Since the election results came in, it certainly seems as though many federal public servants are walking around with a renewed spring in their step. This could signal a unique opportunity for managers to take a leadership role in re-engaging their employees.
As consultants whose practice is largely with the federal public service (FPS), we have observed a significant decline in employee engagement over the years. Many of the managers we work with report growing morale issues and a sense that their employees no longer have their hearts in the game. As discussed in our previous post Create and Sustain Engaged and Energized Workplaces, the Public Service Employee Survey results support these observations. The culture that has crept into the FPS seems to have reduced managers to the technical aspect of their role – directing people and tasks for maximum output. Many feel it is a challenge to sustain their own engagement, let alone that of their employees.
The Liberals’ promise to “work with and respect the Public Service” has brought hope to many that morale can now begin to take a turn for the better. Managers have a unique opportunity right now. They can take advantage of this wave of optimism to re-engage themselves and their employees. They can once again take their full leadership role; including yet transcending the management of people and tasks. Not that the latter is not important – in fact it is fundamental. But it is not enough if you want to bring out the best in people.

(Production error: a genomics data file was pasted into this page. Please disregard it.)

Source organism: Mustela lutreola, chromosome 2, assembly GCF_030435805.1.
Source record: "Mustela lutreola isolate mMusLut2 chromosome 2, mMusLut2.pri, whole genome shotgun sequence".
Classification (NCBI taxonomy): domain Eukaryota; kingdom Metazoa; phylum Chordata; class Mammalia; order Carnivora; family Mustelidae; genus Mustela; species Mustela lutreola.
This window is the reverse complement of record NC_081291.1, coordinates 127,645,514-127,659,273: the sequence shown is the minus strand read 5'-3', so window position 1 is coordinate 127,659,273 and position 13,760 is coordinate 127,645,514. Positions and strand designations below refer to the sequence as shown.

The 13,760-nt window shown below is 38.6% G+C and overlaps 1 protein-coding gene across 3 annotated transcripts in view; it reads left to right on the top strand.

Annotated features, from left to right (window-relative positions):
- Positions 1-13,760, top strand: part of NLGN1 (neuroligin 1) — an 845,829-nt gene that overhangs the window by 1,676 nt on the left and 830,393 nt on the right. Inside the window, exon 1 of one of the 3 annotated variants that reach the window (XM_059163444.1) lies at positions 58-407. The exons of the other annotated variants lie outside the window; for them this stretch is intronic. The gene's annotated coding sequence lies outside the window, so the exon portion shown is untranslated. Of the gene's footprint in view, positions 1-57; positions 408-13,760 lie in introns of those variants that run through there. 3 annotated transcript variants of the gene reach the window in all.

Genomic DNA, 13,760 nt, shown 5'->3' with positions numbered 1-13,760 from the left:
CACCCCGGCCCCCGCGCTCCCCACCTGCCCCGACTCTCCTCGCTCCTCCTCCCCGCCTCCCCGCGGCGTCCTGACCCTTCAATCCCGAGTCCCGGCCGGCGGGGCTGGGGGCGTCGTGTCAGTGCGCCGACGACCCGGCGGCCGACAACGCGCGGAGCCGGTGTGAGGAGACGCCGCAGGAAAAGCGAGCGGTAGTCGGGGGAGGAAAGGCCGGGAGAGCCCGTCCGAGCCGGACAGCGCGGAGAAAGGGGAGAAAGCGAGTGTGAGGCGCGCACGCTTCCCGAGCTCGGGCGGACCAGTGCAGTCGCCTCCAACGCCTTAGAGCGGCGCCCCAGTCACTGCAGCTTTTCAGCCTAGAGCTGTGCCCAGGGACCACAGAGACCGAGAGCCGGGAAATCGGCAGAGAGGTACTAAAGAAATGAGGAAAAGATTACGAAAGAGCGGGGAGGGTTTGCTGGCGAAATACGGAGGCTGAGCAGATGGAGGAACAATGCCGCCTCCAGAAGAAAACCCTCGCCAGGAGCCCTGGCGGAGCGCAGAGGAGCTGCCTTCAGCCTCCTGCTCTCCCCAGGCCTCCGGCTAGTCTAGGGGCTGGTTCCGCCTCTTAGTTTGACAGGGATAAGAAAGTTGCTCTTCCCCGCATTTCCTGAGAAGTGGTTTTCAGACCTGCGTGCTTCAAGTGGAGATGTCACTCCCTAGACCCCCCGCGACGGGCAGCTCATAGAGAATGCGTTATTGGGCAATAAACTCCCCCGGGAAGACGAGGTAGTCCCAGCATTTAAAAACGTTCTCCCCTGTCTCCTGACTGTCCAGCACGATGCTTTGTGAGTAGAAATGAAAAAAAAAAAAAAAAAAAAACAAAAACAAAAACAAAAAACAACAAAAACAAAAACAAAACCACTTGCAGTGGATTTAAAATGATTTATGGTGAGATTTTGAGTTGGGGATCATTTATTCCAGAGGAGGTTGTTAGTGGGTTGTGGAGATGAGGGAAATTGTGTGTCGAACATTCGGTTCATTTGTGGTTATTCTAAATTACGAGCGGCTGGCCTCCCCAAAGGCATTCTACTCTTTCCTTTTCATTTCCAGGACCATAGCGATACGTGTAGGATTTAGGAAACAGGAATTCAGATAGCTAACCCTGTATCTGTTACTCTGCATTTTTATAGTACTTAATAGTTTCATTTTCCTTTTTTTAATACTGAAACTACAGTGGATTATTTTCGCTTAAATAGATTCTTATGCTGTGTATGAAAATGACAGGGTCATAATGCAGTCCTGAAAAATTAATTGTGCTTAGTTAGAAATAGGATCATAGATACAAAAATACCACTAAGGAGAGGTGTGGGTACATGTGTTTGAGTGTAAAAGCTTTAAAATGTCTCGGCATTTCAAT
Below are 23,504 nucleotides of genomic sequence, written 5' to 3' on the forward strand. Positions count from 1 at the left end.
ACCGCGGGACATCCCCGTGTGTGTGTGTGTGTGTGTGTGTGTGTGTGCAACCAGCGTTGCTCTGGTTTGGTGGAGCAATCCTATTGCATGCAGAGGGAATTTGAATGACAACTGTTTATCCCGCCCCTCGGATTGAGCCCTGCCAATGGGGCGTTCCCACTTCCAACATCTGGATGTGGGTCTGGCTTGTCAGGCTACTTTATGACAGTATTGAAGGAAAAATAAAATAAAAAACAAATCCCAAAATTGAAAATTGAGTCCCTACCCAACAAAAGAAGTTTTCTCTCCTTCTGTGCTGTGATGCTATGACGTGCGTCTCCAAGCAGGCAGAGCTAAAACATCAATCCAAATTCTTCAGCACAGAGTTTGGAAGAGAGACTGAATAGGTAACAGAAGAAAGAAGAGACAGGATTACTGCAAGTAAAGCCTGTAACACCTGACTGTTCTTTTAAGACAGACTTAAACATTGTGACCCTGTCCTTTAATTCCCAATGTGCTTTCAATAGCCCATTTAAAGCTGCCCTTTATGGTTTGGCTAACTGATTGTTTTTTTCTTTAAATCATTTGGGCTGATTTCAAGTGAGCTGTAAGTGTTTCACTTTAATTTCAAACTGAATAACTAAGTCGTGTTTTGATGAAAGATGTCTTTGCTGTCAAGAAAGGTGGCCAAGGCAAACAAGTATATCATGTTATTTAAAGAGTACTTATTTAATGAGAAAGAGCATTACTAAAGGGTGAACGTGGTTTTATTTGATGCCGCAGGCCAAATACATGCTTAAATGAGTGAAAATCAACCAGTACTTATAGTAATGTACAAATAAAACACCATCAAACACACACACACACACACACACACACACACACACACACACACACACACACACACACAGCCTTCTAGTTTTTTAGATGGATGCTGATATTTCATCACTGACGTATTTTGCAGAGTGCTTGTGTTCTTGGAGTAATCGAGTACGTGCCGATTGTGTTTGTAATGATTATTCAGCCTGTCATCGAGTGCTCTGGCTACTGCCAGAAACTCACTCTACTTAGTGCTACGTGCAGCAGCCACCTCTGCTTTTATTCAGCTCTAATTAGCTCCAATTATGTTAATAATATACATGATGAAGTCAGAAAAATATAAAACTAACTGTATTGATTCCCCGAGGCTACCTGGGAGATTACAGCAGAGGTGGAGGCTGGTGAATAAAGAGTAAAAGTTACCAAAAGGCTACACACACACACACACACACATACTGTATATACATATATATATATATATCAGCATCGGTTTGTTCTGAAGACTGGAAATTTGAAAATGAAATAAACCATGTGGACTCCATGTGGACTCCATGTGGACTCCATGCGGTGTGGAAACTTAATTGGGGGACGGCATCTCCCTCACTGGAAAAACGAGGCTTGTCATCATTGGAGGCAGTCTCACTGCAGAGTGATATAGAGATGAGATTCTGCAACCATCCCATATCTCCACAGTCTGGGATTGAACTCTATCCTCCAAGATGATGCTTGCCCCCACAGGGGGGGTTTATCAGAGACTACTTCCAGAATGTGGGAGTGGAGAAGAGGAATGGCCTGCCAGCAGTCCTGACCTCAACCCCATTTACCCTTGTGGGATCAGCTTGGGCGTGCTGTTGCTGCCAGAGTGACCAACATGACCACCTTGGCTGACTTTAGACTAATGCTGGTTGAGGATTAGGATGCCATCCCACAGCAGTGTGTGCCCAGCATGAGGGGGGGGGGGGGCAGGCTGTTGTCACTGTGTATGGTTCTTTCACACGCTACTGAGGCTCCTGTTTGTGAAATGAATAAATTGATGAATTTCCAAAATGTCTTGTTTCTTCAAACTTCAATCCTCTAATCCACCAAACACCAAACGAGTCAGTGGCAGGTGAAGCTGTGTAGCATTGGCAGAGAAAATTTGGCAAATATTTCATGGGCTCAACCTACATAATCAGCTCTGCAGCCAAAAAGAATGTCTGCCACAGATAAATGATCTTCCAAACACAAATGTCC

Now is a great time for leaders to help employees reconnect with what is meaningful to them. For many public servants, that is the desire to make a difference for Canadians. One can’t assume that the current wave of hope is enough to reverse years of eroding morale. Meaningful engagement will always be a goal that requires ongoing effort and attention. But why not take advantage of this new context to facilitate employee engagement. We could all use a bit more of a spring in our step.
Watch for our next blog post in which we’ll share what we consider to be the main ingredients for successful employee engagement.
Supporting leaders in the meaningful engagement of their employees
Kathleen Connelly, Senior Consultant, Intersol Group
Daniel Leclair, Senior Consultant, Centre of Excellence for Public Sector Marketing